We walked through the burn scar, happy to see new life peeking through the soil, green in a landscape of ash grey, while breathing the smoke from a new fire raging to the south. Seeing the remnants of a dead fire while breathing the proof of a live one. It was eerie and sad. I took video while we walked, to capture the moment as best as I could. Though, that only really gets the image of it. Not the smell. Not the desolation. Not the death in the air.
Still, there was life at our feet. Tiny flowers and little green shoots sprouted along the trail. And in the haze we could see other such life pushing through the ash. It was encouraging to see that. Despite the destruction, all was not lost. Despite the raging inferno that had scarred the terrain a year earlier (nearly to the day), life was returning and, in some cases, had never left.
Little did we know then what our day had in store.
From one fire to another, we travelled homeward, the smoke constant and the charred hillsides popping up again and again.
I’m not entirely sure where I’m going with this.
When I conceived the idea for the post on our drive home (we had been backpacking near Shaver Lake), it seemed to mean something. All this damage. All these fires. I came home and looked up the names of each of them. There were nine active and old fires that we either drove through, walked through, or saw the smoke from. And if we saw the smoke it meant we were breathing it. But now a month later when I’m finally get around to writing this? That number would be thirteen instead of nine. Four more fires started along the same corridor in the last four weeks. One per week. But, what does it mean?
Well, I don’t know.
Maybe it is enough to have been there and to share these words now and raise the question: What does it mean?
Maybe these words are nothing more than a diary entry of sorts. I went. I saw. There was devastation. There was beauty. And somehow that is right. That is life.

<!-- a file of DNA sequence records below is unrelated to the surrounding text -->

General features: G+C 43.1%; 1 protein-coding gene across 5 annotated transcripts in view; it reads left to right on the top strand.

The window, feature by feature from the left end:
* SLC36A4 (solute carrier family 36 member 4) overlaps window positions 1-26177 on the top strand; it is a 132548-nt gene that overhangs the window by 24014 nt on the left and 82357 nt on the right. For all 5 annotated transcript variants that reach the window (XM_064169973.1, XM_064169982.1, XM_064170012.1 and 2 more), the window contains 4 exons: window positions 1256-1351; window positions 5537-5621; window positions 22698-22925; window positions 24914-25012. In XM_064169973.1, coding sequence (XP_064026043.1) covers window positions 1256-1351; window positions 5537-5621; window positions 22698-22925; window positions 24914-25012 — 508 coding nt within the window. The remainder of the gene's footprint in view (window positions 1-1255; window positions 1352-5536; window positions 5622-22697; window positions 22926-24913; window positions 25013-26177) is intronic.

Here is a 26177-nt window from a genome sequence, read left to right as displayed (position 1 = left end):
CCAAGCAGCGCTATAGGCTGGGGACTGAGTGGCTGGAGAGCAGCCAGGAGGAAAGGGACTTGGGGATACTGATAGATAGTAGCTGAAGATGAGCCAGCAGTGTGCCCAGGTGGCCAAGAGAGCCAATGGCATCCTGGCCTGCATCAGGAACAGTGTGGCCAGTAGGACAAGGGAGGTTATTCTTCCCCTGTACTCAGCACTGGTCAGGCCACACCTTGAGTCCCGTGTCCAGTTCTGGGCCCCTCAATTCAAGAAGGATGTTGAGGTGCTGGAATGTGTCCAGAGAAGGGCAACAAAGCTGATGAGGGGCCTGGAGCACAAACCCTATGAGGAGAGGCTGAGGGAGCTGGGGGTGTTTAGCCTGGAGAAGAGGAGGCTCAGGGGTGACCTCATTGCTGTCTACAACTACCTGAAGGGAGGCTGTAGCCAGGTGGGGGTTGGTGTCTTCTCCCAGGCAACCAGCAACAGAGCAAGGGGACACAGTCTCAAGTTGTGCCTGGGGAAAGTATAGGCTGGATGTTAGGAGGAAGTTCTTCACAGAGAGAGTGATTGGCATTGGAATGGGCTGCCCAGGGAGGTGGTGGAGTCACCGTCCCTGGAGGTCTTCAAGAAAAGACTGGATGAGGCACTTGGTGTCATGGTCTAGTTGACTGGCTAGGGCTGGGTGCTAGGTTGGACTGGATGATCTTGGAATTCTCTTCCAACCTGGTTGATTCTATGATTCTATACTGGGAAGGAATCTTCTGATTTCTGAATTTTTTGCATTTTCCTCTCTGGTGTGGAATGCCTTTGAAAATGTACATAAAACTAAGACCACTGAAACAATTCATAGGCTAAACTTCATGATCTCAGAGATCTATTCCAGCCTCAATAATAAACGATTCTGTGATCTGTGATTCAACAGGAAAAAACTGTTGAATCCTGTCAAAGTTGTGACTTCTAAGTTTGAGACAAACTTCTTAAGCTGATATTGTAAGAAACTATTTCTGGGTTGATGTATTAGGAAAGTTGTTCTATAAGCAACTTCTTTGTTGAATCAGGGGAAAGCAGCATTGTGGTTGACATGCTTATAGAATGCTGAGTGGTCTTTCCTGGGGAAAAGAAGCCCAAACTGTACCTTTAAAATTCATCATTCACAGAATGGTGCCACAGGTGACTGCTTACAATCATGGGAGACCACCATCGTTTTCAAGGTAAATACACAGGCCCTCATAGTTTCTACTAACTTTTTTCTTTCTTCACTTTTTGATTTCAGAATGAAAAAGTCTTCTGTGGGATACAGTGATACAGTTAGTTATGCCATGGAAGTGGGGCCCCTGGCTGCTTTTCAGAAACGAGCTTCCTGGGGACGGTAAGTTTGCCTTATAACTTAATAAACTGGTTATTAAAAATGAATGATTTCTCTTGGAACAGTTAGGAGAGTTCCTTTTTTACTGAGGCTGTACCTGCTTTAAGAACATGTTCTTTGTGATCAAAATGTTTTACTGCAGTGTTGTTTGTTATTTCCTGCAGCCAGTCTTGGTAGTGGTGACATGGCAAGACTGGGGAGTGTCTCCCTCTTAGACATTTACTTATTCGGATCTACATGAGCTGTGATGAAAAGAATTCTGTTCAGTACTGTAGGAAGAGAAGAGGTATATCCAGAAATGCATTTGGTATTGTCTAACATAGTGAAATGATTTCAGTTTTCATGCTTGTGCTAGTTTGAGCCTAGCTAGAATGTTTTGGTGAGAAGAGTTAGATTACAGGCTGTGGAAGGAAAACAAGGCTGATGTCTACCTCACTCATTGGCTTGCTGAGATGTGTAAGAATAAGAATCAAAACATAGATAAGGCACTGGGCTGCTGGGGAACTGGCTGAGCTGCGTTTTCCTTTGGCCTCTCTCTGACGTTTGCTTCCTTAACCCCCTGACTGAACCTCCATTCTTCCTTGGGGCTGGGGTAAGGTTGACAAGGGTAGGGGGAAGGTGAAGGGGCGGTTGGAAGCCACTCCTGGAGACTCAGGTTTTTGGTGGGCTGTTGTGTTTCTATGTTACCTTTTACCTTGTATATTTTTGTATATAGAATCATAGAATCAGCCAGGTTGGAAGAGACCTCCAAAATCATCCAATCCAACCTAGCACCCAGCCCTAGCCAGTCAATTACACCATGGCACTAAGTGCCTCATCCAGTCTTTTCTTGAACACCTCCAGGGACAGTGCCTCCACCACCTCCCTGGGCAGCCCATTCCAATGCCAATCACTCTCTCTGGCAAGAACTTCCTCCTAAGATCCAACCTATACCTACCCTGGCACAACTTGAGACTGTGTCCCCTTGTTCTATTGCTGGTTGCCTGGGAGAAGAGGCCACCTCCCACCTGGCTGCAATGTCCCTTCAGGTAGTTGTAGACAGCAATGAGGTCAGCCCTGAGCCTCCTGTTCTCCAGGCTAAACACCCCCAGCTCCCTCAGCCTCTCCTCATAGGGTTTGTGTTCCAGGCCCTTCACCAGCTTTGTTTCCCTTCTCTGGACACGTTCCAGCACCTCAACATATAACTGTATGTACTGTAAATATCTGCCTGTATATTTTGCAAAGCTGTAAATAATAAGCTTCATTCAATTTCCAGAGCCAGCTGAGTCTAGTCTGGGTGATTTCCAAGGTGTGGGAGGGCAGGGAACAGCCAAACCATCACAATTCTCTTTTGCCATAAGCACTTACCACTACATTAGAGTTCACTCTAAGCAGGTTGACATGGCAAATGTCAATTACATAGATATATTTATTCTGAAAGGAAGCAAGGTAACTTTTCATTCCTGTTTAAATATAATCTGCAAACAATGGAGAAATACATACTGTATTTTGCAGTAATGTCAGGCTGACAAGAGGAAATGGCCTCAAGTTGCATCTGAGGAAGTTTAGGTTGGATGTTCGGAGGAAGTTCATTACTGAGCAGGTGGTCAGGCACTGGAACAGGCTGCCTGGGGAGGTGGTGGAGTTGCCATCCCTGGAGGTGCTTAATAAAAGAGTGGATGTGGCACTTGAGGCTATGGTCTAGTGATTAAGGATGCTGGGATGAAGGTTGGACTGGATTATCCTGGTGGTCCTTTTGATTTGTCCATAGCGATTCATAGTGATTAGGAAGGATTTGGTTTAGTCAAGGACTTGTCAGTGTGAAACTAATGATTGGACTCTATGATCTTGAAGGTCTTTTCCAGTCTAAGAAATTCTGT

Maybe this is nothing more than my mind trying to reconcile the memories from my youth when I was fascinated by fire while at the same time calculating the cost currently. The forests that have burned now will not have grown back to what they were in my lifetime, nor in my children’s lifetime. Anything that is lost now they will never get to experience. These forests take too long to grow back. They can’t just be instantly replaced like so much else in our lives.
Maybe it’s all of the above.
I don’t know.
8 thoughts on “a state on fire”
We recently road tripped to Spokane to see family, and had to drive through devastation. It has haunted me for years. I have written about it many times. I’m a tree lover and seeing the charred remains of beautiful trees is traumatic. While there is necessary and normal cleansing, this situation goes way beyond that. Record drought, Colorado river way way down, and continued fire. Scary times.
It’s all so very haunting
How do all these fires even start?
such a tragedy on so many levels
KNP complex was started by lightning. The picture is from the bullfrog fire. They think that was started by a larger fire that was burning near it last year. That larger fire was started by a campfire. A lot of the smaller fires along the freeway were started by car fires that spread. It was a hot, dry and windy summer.
Good lord. Seems like it’s always something.